The shooter who gunned downed nine people Thursday at an Oregon community college this week made a chilling request before he opened fire. He reportedly told students who had dropped to a classroom floor to stand up if they were Christians.

To those who stood, the gunman said, “Good. Because you're a Christian, you're going to see God in just about one second.” That account was given by the father of Anastasia Boylan, a student at Umpqua Community College in Roseburg, Oregon, who claimed the shooter singled out Christians during the massacre that left both fatalities and multiple people injured. Boylan was among the injured and survived the shooting by playing dead, CNN reported.

Proven violent incidents in which Protestant Christians are targeted have been rare in the U.S., according to the FBI's most recent hate crime statistics. People of Jewish and Islamic faith are more often the targets of domestic religious persecution, while Christians abroad have faced growing deadly violence. But that truth has not stopped some Christian clergy, politicians and conservative pundits from claiming the contrary when it fits their political aims.

Protestant Christians and Catholics were the targets of just 3 percent and 7 percent, respectively, of approximately 1,031 religious hate crimes in 2013, according to the FBI. Jews in the U.S. account for 61 percent of victims in religious hate crimes, and Muslims accounted for 13 percent.

For Muslims, hate crimes based on religion spiked after the Sept. 11 terror attacks in New York City and Washington, D.C., in 2001. There were nearly 500 hate crime incidents against Muslims that year, according to federal data, and such attacks have hovered at five times the annual rate that existed before the 9/11 attacks 14 years later.

Right-wing Christian conservative and former Republican U.S. Sen. Rick Santorum of Pennsylvania, who is currently a candidate for the Republican presidential nomination, recently stirred controversy for evoking the Columbine High School shooting to make a point about religious liberty for U.S. Christians. During last month’s GOP presidential debate on CNN, Santorum linked the story of a religious court clerk in Kentucky jailed for refusing to issue marriage licenses to same-sex couples and a Columbine shooting victim who was reportedly asked whether she believed in God.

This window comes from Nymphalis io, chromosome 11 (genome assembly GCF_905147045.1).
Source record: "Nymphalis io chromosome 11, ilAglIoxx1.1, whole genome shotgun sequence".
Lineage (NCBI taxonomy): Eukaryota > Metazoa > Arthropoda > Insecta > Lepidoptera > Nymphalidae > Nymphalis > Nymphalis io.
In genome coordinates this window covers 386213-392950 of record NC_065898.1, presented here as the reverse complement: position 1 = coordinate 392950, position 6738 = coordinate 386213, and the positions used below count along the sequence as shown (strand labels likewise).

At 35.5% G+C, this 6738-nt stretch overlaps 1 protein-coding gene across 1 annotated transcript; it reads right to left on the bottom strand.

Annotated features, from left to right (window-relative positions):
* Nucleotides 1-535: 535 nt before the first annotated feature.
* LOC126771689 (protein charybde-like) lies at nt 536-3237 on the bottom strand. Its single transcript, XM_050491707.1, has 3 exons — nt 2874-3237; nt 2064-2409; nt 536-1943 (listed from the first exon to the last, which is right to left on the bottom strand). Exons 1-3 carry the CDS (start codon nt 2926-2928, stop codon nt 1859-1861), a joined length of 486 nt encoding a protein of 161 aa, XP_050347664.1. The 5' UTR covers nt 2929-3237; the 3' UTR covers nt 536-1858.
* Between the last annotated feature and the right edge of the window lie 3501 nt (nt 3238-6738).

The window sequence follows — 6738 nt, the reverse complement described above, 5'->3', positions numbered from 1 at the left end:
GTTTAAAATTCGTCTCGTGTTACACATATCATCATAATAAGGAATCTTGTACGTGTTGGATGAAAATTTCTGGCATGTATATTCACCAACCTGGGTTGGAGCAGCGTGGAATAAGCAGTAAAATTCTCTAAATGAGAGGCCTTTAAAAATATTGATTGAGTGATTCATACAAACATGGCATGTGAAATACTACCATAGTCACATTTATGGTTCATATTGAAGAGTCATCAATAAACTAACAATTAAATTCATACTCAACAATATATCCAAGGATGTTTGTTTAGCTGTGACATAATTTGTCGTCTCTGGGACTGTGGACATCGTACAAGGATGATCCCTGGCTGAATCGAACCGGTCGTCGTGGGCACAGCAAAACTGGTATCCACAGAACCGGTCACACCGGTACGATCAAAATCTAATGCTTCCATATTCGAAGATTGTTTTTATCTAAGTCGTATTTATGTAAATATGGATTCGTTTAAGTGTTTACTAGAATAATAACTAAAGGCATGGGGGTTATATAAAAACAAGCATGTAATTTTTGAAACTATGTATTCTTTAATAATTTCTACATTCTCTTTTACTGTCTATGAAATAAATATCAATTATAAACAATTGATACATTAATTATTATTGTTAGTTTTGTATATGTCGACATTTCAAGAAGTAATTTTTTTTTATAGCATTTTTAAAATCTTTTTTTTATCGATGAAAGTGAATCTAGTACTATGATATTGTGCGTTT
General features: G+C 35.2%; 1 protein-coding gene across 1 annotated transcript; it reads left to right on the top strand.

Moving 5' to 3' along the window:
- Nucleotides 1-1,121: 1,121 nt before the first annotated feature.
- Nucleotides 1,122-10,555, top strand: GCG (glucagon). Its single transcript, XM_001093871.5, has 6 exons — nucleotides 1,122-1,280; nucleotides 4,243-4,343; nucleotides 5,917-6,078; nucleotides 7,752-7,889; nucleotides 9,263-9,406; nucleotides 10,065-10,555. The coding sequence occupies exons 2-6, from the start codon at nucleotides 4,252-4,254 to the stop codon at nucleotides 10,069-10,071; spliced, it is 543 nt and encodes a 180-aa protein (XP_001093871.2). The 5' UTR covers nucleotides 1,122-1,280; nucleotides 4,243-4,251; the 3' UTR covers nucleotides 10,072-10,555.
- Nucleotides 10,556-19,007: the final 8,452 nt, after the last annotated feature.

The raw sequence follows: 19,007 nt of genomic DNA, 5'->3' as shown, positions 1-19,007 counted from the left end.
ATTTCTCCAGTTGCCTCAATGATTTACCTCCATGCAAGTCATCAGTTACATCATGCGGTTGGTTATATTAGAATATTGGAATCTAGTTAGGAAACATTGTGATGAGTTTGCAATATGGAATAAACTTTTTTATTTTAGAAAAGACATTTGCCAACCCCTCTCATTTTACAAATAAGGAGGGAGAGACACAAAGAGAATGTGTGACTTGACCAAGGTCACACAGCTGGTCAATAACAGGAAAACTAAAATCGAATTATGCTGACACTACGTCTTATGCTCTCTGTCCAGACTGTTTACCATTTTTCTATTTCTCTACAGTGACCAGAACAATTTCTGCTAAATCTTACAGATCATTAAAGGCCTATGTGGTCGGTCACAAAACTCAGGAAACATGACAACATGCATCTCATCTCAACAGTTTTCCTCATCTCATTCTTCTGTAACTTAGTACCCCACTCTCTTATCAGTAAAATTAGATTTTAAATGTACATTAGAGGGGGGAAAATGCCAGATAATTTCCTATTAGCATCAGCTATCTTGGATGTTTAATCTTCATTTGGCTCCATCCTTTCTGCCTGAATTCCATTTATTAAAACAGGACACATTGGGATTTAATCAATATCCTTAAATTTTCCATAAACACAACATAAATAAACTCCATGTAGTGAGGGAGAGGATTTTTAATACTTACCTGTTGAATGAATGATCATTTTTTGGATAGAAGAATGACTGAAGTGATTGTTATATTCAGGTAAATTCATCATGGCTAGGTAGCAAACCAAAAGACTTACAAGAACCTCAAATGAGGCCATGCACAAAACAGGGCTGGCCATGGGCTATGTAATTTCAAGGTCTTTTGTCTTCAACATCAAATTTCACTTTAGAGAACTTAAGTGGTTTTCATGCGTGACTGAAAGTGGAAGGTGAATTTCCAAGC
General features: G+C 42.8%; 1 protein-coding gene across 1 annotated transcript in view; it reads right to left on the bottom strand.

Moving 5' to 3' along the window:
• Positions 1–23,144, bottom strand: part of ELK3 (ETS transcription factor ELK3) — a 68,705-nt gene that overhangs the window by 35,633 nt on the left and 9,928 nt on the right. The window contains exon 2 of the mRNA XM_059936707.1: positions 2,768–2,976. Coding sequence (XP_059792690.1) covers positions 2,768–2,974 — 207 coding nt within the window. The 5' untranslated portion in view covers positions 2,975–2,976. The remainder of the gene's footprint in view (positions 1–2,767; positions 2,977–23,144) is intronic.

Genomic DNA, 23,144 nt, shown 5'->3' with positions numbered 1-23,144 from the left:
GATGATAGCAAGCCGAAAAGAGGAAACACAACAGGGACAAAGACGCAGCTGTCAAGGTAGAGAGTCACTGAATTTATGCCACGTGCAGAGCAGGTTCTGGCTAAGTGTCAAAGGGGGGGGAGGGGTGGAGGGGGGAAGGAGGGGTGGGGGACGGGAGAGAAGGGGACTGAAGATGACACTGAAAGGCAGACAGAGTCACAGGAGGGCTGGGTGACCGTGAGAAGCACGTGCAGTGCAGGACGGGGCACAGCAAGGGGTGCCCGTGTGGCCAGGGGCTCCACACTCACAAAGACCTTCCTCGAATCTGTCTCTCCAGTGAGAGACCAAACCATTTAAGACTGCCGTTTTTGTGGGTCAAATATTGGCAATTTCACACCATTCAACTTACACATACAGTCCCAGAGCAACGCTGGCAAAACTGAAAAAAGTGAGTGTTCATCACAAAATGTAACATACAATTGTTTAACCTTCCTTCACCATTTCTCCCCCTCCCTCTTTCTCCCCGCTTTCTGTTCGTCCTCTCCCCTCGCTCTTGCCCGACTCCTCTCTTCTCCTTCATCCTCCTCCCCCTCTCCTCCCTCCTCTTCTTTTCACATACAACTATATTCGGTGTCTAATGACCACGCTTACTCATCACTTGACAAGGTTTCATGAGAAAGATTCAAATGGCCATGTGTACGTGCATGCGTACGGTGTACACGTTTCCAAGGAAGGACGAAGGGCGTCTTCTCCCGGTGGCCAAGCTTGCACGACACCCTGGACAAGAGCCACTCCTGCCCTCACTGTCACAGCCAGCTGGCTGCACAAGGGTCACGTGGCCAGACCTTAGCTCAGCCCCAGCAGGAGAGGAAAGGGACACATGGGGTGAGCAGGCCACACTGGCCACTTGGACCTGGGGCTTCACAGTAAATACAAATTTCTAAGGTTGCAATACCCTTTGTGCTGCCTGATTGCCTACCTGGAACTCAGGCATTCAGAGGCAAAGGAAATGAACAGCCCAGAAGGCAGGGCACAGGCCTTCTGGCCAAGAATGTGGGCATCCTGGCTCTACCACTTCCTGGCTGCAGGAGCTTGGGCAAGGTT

Critics of the comparison have said Santorum incorrectly referenced the story of Valeen Schnurr, a student shot during the 1999 massacre in Columbine, Colorado, who was asked about her religious beliefs by gunman Dylan Klebold. Schnurr survived the attack, but another student who died in the shooting had recently been “reborn” as a devout Christian. Conflating the right of conscientious objection to religious persecution was in poor taste and misled the public about injustice against people of faith, wrote Goldie Taylor, a national political pundit.

Some members of the public have questioned whether Christian beliefs are under siege, particularly after the U.S. Supreme Court validated same-sex marriage nationwide. George Zimmerman, the man acquitted in 2013 of fatally shooting black teen Trayvon Martin in Sanford, Florida, tweeted his reaction to the Oregon community college shooting Friday.

Federal and most state authorities have prosecuted crimes related to the religion of the victim. Dylann Storm Roof, the 21-year-old accused gunman in the massacre that killed nine black churchgoers during a Bible study session in Charleston, South Carolina, last June, faces a charge of “obstructing the practice of religion” after being indicted on 33 hate crime offenses in July. Roof is eligible for the death penalty and has pleaded not guilty.

In the last year, the persecution of Christians globally has been a theme among messages coming from Protestant and Catholic leaders. Pope Francis, who wrapped up a six-day visit last week to the U.S., has blasted the world’s “complicit silence” as thousands of Christians were killed by Islamic militants in the Middle East and northern and eastern Africa. During his Easter address earlier this year, Francis referenced the massacre at Garissa University College in eastern Kenya, in which al-Shabab militants singled out non-Muslims and killed at least 148 people in April. Islamic State militants in Libya beheaded 21 Egyptian Christians in February.

Researchers for Open Doors USA, a group that advocates for persecuted Christians, found that 4,344 Christians were killed in faith-related attacks between December 2013 and November 2014, according to a Washington Post report. On the issues, Christian activists have decried the silence of leaders in the U.S., one of the most Protestant countries in the world.

“I think some people would say that they’re fueling Islamophobia [by saying Christians were targeted], but that’s not really what we’re talking about,” David Curry, president of the nonprofit Open Doors USA, told the Post in April. “We’re talking about identifying the ideology of extremists” and not mainstream Muslims.